UK Sikhs continue fight against meat plant
Nearly two weeks after city councillors in Bradford approved a meat plant near a gurdwara, leaders of the Sikh community are planning to invite leaders of other faiths to strengthen its fight against the move.india Updated: Aug 30, 2013 00:39 IST
Nearly two weeks after city councillors in Bradford approved a meat plant near a gurdwara, leaders of the Sikh community are planning to invite leaders of other faiths to strengthen its fight against the move.
Members of the Sikh community are trying to get the backing of other faiths in their fight against the Bradford Area Planning Panel's decision to allow a meat factory next to the Guru Gobind Singh Gurdwara in the city, one of the largest gurdwaras in northern England, the Telegraph & Argus of Bradford reported.
They also expressed apprehension that this precedent could affect other places of worship in future.
According to the report, the board of representatives of Bradford gurdwaras will also take legal advice on appealing against the decision.
The board questioned whether permission would be granted for a pork processing plant near a mosque or a synagogue, a beef plant next to a Hindu temple, or a lap-dancing club in front of a church.
"We have found the council's decision insensitive and very disappointing," Nirmal Singh, chairman of the board, was quoted as saying. "The board will seek further legal advice against the decision and we urge the owners of Pakeezah to withdraw their application in recognition that their proposal is most disrespectful to the gurdwara and thereby hurtful to Sikhs everywhere."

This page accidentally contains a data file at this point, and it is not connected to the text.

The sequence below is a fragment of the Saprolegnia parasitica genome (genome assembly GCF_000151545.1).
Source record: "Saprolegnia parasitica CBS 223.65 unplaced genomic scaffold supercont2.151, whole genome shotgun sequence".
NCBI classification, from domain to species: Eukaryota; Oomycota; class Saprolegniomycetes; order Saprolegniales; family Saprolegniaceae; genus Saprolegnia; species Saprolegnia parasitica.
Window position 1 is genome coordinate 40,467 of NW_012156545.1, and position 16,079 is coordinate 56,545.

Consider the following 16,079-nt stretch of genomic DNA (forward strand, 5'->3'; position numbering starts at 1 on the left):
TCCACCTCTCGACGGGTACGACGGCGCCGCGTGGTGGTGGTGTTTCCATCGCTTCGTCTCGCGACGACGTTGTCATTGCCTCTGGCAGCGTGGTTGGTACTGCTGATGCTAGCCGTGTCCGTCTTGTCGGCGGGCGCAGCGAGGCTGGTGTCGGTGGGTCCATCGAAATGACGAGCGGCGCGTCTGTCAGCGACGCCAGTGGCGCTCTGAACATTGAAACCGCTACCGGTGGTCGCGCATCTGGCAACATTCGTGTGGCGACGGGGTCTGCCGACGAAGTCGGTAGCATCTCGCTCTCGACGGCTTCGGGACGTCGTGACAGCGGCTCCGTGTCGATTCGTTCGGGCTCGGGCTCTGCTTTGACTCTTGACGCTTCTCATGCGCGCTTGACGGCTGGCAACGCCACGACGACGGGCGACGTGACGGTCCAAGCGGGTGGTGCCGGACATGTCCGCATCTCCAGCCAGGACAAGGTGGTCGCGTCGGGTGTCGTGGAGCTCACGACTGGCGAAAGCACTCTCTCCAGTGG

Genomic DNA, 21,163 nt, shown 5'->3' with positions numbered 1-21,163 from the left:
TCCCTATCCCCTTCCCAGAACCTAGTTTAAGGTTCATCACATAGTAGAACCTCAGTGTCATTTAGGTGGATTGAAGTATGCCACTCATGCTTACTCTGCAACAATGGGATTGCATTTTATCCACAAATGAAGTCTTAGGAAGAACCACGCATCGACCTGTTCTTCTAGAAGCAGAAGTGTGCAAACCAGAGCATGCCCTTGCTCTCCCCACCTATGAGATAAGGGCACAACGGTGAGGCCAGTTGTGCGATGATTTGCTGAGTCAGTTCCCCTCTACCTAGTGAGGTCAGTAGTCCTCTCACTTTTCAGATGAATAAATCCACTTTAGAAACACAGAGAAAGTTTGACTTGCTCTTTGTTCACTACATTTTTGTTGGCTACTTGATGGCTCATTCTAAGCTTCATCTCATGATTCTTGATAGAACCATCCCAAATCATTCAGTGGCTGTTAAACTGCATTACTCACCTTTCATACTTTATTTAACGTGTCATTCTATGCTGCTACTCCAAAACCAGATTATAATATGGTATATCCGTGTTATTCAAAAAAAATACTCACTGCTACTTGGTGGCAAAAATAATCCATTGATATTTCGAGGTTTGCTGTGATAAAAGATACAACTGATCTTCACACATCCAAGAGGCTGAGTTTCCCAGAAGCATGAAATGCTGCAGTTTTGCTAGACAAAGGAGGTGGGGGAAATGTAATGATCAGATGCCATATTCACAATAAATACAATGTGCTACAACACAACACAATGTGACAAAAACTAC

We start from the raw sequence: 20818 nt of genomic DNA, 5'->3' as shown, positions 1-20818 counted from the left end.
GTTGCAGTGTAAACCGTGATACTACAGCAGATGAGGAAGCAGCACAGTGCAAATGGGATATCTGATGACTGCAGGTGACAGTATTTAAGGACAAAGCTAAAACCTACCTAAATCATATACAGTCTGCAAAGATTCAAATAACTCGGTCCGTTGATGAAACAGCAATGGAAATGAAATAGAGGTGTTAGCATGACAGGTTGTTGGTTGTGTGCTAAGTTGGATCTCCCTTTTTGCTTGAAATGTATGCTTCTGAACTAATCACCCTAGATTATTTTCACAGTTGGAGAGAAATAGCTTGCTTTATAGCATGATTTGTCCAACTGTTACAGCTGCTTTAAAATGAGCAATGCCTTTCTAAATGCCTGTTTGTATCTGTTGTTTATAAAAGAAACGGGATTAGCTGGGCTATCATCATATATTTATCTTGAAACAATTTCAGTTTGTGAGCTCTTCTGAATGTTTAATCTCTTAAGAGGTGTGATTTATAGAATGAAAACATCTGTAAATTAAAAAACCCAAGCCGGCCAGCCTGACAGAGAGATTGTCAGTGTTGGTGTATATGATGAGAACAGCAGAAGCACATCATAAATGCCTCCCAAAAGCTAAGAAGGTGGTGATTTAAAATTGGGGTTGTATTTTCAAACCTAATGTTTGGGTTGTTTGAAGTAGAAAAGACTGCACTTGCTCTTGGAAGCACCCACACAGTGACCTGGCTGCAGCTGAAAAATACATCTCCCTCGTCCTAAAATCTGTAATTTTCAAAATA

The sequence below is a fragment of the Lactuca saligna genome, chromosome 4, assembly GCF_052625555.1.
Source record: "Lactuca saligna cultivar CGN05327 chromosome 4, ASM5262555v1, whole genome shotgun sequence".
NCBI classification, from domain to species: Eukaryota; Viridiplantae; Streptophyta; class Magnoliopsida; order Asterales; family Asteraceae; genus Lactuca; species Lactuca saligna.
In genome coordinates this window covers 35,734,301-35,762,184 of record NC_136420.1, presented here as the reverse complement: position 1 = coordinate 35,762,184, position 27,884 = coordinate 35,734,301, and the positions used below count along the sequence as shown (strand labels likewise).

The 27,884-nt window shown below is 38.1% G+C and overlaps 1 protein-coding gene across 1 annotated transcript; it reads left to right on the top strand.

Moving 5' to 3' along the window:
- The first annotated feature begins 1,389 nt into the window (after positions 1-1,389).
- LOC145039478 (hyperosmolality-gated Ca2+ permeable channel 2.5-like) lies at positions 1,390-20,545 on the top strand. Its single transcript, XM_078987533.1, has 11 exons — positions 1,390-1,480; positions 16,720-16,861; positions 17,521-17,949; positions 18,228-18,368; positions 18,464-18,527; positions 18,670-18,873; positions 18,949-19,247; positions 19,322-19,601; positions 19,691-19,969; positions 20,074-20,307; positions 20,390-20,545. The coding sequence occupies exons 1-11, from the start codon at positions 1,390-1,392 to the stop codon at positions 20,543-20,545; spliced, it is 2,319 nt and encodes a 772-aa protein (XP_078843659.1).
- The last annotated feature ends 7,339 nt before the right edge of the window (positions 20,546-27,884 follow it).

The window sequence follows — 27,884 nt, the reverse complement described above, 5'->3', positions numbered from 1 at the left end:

The city panel had on August 13 approved the construction of the meat plant of Pakeezah, a leading meat retailer of the city, at a disused car workshop close to the gurdwara.
Meanwhile, Pakeezah director Tariq Haq said work on the plant was going on. "The fact is that we're only moving a few yards from where our plant already exists, it's an existing business," Haq was quoted as saying. "They are not going to see what's happening and it's not going to affect the temple in any way, shape or form."
Prior to the panel's approval for the meat plant, local Sikhs had voiced fierce opposition to the plan, saying that meat odour would waft into the religious building. "Many of our people are strict vegetarians and the meat processing unit being so near to the temple is disrespectful and insensitive," Kuldip Bharj, secretary of the board of Bradford gurdwaras, had said.
"A butchery plant should be on an industrial estate rather than next to a place of worship and community centre where people will be exposed to the disgraceful smell and noise," gurdwara president Kuldeep Duley had been cited as writing in a letter to local planning officer Mohammed Yousef.